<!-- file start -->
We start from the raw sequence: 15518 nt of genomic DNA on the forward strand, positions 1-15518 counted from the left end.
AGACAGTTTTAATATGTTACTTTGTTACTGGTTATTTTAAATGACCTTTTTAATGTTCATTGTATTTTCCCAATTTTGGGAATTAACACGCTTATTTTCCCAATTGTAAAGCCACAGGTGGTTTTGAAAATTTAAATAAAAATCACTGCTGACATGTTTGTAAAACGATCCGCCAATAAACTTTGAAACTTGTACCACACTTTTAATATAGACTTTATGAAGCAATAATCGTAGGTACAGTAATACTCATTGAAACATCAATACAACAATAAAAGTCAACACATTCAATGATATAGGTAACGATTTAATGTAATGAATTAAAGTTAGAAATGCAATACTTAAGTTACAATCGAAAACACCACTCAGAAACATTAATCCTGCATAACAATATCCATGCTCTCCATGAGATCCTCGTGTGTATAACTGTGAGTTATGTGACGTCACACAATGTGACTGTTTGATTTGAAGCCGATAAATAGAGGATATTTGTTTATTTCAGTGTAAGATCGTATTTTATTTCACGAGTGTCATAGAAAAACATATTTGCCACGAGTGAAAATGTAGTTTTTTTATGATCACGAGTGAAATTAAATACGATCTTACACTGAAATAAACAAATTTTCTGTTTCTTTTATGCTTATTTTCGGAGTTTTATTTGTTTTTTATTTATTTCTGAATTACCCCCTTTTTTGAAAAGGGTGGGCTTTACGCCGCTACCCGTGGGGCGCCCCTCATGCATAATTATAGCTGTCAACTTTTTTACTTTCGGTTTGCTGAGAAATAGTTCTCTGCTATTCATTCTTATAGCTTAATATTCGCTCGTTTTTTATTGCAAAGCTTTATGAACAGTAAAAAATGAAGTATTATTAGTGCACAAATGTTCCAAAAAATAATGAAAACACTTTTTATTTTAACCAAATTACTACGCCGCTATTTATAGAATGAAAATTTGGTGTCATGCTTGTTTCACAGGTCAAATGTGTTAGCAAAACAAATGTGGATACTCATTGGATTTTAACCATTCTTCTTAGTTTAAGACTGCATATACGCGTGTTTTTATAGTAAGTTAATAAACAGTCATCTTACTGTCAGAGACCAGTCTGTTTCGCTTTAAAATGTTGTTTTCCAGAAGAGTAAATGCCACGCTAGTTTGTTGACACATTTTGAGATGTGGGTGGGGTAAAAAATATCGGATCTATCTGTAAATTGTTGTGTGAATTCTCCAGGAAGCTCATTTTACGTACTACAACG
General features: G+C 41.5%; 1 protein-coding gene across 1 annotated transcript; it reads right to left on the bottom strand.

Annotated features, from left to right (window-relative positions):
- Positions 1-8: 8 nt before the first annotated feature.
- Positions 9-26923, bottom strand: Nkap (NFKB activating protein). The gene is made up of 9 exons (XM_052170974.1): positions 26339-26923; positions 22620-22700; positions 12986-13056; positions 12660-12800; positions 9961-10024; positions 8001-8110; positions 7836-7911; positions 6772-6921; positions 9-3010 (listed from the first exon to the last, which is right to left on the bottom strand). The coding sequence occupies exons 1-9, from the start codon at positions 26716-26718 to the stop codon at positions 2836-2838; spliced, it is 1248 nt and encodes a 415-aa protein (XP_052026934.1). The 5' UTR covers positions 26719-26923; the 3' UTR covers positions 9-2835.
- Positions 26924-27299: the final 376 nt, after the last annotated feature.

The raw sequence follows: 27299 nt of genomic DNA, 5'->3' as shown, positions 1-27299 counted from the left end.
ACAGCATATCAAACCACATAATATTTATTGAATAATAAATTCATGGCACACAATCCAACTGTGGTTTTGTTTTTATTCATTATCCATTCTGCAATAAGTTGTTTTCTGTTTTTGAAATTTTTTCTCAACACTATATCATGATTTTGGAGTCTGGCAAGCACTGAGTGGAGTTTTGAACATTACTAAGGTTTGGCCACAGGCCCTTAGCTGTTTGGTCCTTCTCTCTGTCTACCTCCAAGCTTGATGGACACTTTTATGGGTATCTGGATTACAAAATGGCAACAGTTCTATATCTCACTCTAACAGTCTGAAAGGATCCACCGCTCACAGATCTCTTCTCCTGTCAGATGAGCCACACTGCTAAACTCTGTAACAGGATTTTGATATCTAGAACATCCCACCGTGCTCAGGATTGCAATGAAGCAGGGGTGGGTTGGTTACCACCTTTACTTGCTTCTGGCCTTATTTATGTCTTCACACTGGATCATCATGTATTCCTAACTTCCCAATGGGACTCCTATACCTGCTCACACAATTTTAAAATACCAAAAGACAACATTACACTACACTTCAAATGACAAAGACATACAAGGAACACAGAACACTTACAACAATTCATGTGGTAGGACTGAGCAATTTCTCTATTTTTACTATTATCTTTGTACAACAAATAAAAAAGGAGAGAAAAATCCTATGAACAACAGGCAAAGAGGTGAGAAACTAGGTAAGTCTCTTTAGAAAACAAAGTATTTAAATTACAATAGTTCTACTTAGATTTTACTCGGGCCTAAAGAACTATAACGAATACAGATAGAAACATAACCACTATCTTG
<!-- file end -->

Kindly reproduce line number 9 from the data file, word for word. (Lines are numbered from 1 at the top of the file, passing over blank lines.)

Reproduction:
ACAGCATATCAAACCACATAATATTTATTGAATAATAAATTCATGGCACACAATCCAACTGTGGTTTTGTTTTTATTCATTATCCATTCTGCAATAAGTTGTTTTCTGTTTTTGAAATTTTTTCTCAACACTATATCATGATTTTGGAGTCTGGCAAGCACTGAGTGGAGTTTTGAACATTACTAAGGTTTGGCCACAGGCCCTTAGCTGTTTGGTCCTTCTCTCTGTCTACCTCCAAGCTTGATGGACACTTTTATGGGTATCTGGATTACAAAATGGCAACAGTTCTATATCTCACTCTAACAGTCTGAAAGGATCCACCGCTCACAGATCTCTTCTCCTGTCAGATGAGCCACACTGCTAAACTCTGTAACAGGATTTTGATATCTAGAACATCCCACCGTGCTCAGGATTGCAATGAAGCAGGGGTGGGTTGGTTACCACCTTTACTTGCTTCTGGCCTTATTTATGTCTTCACACTGGATCATCATGTATTCCTAACTTCCCAATGGGACTCCTATACCTGCTCACACAATTTTAAAATACCAAAAGACAACATTACACTACACTTCAAATGACAAAGACATACAAGGAACACAGAACACTTACAACAATTCATGTGGTAGGACTGAGCAATTTCTCTATTTTTACTATTATCTTTGTACAACAAATAAAAAAGGAGAGAAAAATCCTATGAACAACAGGCAAAGAGGTGAGAAACTAGGTAAGTCTCTTTAGAAAACAAAGTATTTAAATTACAATAGTTCTACTTAGATTTTACTCGGGCCTAAAGAACTATAACGAATACAGATAGAAACATAACCACTATCTTG